Overcoming the Fear of Public Speaking

Everyday women make decisions based on whether or not they have to speak in public. Students have dropped courses or limited their career choices, activists and civic-minded citizens have given up their causes, and professionals have turned down promotions or have been passed over because they were afraid to speak.

You are not alone
The #1 fear in this country is speaking before a group. Millions of people suffer in silence with the fear and anxiety associated with public speaking.

Accept the Feelings
Don't focus on the fear or try to push it away. You fuel the fear by concentrating on it.

Positive Self-talking and Visualization
A positive and a negative cannot inhabit the same space at the same time. Fill your mind with positive imagery and messages and you push the negative, anxious thoughts and feelings out.

Use Manageable Mind Fillers
Anticipatory anxiety before speaking can sometimes be worse than actually speaking. Fill your head with diversions such as counting backwards from 100 by 3's, tell yourself a joke, sing silly children's songs in your head, count paisley's on someone's dress pattern, or really focus in on what someone else is saying.

Calm Breathing
Don't forget to breathe and don't breathe high in the chest. Both will cause shortness of breath, light headedness, and dizziness, which are also symptoms of panic. Diaphragmatic breathing, or breathing from the diaphragm or abdomen, has a calming effect.

Relaxation Exercises
Use in combination with breathing and visualization exercises. The effects are cumulative. The more comfortable you are with these practices, the easier it is to enter into a relaxed state when panic and fear arise.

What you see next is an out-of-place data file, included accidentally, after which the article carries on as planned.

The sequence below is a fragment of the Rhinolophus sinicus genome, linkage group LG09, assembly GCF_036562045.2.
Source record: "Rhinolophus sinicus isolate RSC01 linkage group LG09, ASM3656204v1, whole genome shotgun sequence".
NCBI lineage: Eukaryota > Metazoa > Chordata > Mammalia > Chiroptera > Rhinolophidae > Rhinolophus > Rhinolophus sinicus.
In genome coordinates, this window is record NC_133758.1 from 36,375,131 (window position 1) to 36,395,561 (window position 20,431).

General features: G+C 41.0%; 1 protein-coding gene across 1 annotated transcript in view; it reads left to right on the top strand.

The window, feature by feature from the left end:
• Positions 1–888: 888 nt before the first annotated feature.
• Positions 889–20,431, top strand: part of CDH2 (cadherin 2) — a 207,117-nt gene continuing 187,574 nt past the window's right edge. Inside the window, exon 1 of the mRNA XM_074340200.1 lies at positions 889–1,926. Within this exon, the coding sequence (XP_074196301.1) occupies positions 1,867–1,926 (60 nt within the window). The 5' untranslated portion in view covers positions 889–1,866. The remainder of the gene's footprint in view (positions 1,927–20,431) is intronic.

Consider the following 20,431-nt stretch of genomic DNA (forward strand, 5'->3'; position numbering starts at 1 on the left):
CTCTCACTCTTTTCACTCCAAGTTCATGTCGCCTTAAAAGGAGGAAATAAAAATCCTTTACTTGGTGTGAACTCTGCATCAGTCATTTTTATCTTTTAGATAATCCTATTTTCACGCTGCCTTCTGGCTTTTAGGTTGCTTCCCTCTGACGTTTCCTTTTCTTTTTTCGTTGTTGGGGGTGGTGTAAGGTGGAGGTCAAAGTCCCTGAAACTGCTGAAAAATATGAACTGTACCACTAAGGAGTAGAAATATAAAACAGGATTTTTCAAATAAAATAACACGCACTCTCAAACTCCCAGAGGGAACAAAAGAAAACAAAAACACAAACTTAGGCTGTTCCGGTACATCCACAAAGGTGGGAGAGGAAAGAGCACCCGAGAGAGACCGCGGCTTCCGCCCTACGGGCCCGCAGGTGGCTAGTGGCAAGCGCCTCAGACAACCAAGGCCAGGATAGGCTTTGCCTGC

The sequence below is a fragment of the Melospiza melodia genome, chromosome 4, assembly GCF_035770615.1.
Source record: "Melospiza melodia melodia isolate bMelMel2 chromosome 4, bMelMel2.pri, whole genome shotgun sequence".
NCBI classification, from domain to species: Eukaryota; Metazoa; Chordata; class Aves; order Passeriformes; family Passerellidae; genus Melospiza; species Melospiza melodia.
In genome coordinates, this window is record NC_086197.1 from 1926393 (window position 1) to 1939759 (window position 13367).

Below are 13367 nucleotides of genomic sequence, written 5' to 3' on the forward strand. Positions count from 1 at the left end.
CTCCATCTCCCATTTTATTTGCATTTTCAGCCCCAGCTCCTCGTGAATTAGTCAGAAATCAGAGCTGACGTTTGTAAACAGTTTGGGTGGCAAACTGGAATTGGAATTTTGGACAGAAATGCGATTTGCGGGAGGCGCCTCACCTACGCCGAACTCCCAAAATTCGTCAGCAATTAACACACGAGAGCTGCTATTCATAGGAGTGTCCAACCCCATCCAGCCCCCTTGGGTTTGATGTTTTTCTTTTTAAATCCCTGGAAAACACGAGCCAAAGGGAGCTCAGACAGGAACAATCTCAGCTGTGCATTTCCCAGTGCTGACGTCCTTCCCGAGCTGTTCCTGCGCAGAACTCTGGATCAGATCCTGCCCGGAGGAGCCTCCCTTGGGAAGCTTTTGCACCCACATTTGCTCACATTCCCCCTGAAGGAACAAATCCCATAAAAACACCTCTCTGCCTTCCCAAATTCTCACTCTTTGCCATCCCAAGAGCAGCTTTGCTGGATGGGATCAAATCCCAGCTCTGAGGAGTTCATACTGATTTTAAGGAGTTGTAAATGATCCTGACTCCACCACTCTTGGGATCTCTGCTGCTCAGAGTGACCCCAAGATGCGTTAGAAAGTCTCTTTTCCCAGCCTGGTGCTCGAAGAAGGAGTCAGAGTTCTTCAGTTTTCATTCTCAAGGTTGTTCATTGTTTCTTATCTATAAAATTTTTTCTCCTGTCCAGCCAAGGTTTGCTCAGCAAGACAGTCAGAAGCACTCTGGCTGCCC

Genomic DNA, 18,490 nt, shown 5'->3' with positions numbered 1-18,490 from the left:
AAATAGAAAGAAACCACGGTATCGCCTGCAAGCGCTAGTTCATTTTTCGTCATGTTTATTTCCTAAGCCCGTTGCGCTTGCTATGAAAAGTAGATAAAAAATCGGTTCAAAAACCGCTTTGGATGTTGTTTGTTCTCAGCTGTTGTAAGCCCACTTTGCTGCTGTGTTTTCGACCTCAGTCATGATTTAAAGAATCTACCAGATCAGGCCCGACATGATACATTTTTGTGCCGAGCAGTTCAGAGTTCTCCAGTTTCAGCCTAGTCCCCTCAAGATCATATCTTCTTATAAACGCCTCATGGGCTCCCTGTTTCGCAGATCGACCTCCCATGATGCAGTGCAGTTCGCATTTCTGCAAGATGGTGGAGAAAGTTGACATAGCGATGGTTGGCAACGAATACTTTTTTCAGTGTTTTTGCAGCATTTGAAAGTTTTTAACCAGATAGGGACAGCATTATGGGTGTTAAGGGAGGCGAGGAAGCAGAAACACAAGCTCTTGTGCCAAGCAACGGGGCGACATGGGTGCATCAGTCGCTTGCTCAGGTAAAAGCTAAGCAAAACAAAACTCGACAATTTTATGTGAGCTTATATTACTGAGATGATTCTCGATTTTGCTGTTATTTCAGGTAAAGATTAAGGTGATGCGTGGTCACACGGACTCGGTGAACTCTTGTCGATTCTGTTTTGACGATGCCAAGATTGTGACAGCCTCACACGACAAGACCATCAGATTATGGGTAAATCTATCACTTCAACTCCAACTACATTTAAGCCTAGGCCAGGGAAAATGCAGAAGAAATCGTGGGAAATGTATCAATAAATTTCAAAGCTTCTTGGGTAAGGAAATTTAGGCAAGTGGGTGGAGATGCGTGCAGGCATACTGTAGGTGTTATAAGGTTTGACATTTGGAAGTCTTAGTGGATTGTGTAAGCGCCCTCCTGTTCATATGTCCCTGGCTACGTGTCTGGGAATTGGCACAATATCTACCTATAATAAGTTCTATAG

Lessons for the Lectern
SMILE! You look more relaxed, feel more comfortable, and people will enjoy looking at you and listening to you. Also, the audience mirrors your facial expressions.

Rehearse. Practice. Prepare.
Practice in front of a mirror to notice gestures and eye contact. Rehearse with a hand held recorder. Spoken language and written language differ. Practice. Reassess. Revise. Never Wing It! It sends a message to your audience that you really don't care.

A thoughtful pause or moment of silence is always preferable to "AHS, UMS, and YOU KNOWS"! These are verbal crutches. A pause can be dramatic, let's information sink in, and gives us time to collect our thoughts.

Use Eye Contact
Look around the room briefly catching the eye of your audience members. A nod or smile from them is a great comfort and looking at them gives you a connection.

Use your hands and arms. If you clutch yourself or the lectern, nervous energy has nowhere to go. Move around and gesture and you will help your body relax.

Don't forget to BREATHE!
Holding your breath will increase your anxiety and your feelings of panic (not to mention make it difficult to get your words out!).

Memorize the beginning and end of your speech so you don't have to read from your notes. You make a stronger first and last impression if you have eye contact with your audience.

Be Persuasive
Be more persuasive and less informative. The more information, the more you will be tuned out. You need personal stories, drama, and emotion to bring your presentation to life.

Most often your audience is rooting for you and wants you to succeed.

Speak your mind
Share your ideas, and find your voice. Your spirit wants to be heard. Express the beauty and knowledge you hold within and let it be your gift to the world.


For information about FINDING YOUR VOICE workshops, contact Janet Terban Morris (